Drivers who keep their lead foot off the gas and quit jamming on the brakes could steer their way to savings on auto insurance through a program that a major insurer has just expanded to Connecticut.
Progressive's MyRate plan, already offered in 14 other states, is a voluntary program for consumers who don't mind a little blue box in their vehicle that tracks their driving style and tattles to the insurer.
Connecticut drivers who do well in the program will get discounts as high as 30 percent. But you could end up paying a surcharge of up to 9 percent if your driving shows more jack-rabbit starts and panicked stops than average.
Ohio-based Progressive reflects the insurance industry's growing interest in using technology and discounts to attract and retain the lowest-risk drivers.
Travelers and The Hartford are among the companies that have been testing telematics — technology using computers and wireless telecommunication to transfer data — to track the driving habits of volunteers.
The aim typically is to encourage people to drive less often and more safely so they have fewer claims — and also boost insurers' profit margins. If the programs succeed, the companies will raise their proportions of low-risk drivers, and the savings on claims would more than offset the discounts they're granting.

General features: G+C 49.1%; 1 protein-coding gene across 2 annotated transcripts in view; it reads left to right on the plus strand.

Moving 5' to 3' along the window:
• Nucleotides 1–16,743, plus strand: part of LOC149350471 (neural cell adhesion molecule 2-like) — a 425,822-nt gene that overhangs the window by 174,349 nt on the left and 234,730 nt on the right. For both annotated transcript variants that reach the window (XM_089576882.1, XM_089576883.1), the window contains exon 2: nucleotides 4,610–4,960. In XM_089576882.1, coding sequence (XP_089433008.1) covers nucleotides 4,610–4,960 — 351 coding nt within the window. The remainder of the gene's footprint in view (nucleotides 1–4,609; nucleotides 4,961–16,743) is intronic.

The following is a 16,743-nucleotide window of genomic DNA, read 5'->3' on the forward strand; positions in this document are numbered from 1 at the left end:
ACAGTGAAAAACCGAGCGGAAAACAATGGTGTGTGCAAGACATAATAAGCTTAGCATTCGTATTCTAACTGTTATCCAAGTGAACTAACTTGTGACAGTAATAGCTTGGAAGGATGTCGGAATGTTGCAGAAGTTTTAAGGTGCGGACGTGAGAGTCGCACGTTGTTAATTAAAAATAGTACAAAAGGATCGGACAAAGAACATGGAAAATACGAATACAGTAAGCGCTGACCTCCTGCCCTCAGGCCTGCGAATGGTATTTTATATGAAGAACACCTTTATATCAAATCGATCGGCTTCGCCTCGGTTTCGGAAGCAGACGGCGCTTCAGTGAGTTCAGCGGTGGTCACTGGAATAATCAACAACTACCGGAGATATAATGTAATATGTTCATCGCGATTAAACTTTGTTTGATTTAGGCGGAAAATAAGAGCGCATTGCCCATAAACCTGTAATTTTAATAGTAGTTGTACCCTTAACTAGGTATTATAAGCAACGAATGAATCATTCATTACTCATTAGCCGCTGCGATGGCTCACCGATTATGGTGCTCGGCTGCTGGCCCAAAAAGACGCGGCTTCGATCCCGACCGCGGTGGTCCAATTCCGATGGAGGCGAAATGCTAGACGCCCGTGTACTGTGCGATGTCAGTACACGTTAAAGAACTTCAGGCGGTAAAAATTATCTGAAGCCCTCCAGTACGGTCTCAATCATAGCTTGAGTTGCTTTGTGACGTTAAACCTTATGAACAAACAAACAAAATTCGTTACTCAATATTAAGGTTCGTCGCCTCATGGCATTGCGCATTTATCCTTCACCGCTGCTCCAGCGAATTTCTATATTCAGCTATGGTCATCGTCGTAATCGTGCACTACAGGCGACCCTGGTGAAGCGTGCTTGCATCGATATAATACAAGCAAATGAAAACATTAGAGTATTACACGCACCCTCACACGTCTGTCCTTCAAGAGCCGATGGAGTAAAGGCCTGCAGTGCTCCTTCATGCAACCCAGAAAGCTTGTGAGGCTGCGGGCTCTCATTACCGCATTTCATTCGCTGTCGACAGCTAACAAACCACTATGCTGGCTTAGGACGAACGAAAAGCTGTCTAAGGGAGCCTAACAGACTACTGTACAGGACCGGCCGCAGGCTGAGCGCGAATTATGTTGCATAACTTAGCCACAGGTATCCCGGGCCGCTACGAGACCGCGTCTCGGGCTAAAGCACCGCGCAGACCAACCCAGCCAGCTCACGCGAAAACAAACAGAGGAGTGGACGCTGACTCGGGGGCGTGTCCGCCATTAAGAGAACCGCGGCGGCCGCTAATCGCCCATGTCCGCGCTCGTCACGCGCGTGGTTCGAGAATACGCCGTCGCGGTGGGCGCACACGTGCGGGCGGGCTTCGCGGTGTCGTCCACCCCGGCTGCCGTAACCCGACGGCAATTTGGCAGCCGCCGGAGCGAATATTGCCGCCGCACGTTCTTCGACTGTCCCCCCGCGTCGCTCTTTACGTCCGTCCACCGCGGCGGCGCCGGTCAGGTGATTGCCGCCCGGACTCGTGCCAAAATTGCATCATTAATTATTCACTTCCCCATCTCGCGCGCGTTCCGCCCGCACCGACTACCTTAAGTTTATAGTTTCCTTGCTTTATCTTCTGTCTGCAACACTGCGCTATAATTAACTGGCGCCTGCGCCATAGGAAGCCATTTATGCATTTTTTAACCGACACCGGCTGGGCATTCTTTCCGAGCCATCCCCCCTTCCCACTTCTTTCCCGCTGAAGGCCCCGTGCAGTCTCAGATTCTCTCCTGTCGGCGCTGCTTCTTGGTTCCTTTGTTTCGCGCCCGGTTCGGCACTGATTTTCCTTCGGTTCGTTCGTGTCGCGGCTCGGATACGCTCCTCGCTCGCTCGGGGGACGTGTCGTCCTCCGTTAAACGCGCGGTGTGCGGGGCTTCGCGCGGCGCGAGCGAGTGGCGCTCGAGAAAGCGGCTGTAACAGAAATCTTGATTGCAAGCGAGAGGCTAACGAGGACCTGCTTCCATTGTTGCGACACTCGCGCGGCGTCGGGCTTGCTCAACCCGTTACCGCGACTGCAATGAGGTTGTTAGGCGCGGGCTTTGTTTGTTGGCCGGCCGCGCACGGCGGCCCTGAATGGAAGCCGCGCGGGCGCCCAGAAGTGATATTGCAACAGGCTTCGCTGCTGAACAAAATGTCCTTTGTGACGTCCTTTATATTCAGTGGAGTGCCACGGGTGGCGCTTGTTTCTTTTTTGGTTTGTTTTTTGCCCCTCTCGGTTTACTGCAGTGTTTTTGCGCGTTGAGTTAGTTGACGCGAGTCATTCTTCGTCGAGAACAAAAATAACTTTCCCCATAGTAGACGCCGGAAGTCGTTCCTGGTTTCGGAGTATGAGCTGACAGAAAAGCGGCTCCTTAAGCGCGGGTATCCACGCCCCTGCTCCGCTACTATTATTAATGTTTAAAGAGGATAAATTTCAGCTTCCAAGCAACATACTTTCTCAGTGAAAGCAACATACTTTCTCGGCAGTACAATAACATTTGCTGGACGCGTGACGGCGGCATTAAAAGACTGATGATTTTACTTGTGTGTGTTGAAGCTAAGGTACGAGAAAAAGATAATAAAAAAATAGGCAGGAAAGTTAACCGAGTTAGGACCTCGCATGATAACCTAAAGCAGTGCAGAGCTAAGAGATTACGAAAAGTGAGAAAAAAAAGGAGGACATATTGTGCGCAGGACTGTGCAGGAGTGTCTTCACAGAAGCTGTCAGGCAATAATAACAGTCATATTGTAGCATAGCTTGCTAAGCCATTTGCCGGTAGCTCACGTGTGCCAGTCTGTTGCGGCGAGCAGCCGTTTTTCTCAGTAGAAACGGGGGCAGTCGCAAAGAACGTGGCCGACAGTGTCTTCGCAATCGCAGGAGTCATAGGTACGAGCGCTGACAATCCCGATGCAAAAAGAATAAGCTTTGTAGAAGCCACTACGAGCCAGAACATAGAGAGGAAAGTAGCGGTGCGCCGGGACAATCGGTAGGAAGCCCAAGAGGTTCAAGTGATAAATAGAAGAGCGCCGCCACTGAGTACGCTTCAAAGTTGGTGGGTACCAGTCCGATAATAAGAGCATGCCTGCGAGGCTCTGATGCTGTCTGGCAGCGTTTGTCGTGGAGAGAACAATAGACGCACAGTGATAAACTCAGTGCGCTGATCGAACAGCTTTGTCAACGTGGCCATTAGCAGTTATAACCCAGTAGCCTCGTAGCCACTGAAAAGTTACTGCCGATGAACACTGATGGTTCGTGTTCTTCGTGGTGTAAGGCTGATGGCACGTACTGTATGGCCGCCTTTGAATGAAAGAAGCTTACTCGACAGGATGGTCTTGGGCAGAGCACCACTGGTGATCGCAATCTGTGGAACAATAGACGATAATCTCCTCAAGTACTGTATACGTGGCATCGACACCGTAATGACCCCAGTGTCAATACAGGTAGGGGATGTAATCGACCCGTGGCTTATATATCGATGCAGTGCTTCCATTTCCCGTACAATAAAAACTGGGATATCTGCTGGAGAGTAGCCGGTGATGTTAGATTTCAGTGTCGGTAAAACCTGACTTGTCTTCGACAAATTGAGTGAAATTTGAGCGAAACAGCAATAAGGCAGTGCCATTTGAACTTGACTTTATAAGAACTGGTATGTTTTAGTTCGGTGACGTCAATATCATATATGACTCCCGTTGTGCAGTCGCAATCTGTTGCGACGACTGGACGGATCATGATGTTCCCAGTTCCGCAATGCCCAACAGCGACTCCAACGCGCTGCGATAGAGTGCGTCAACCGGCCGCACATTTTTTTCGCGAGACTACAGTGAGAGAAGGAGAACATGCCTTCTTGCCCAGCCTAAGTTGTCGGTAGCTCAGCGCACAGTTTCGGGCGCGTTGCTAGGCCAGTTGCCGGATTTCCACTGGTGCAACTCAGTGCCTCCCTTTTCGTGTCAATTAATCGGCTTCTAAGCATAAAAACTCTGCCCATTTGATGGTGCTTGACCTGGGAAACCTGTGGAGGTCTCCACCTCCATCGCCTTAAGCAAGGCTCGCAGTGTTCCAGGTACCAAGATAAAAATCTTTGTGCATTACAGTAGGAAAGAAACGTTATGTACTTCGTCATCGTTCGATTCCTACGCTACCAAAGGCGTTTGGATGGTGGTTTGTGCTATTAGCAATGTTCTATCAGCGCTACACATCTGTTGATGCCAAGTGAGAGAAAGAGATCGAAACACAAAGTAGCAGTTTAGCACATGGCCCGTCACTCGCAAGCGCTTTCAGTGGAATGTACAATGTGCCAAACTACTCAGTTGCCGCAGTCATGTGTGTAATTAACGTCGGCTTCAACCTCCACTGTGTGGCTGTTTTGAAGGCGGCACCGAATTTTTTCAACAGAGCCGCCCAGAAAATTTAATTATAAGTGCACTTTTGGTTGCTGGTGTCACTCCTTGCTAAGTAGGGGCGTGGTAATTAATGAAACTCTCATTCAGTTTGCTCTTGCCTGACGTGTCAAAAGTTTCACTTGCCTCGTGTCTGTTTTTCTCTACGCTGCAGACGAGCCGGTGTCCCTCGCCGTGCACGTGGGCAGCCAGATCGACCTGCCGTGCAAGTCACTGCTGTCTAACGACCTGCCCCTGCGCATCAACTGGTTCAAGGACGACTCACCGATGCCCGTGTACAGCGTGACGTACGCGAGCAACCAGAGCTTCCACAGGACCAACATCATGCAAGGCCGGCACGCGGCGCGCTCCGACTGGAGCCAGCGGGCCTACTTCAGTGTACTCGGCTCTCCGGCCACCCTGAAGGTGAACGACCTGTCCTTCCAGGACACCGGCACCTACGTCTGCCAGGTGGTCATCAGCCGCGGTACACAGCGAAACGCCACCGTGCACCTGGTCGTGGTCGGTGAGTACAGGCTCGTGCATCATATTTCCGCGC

"For safer, lower-risk drivers, this can be a great tool to validate their driving story and say, 'I deserve that discount,' but it's not for everybody, so you have to think through what kind of driver you are," said Richard Hutchinson, Progressive's general manager for usage-based insurance.
MyRate tracks annual mileage and what times of day those miles are driven, as well as hard braking and accelerating.
Consumers have to decide whether an insurer's watchful eye is too much of an invasion of privacy.
Progressive's MyRate doesn't use a global positioning system, and it doesn't spy on where you drive. The company had started experimenting in 1998 in Texas with a satellite tracking program in which participants' premiums were based on where, when and how much they drove.
That program, which had raised some concern about "Big Brother" surveillance, was discontinued partly because not enough people were interested. Hutchinson doesn't expect as much "push back" with the new system.
The Travelers Cos., meanwhile, has been piloting its IntelliDrive program since the beginning of this year in Virginia, Illinois, Ohio and Oregon, but not yet in Connecticut. It uses a device installed in vehicles by technicians to track mileage and driving habits, and consumers get a discount just to participate and another discount if they have low mileage.
From the summer of 2007 to January 2008, The Hartford Financial Services Group ran a telematics pilot program in Connecticut using about 500 volunteers and GPS technology. The company is still researching the pay-as-you-drive concept and is "very excited about the feedback and data," said Michael Concannon, a senior vice president at The Hartford.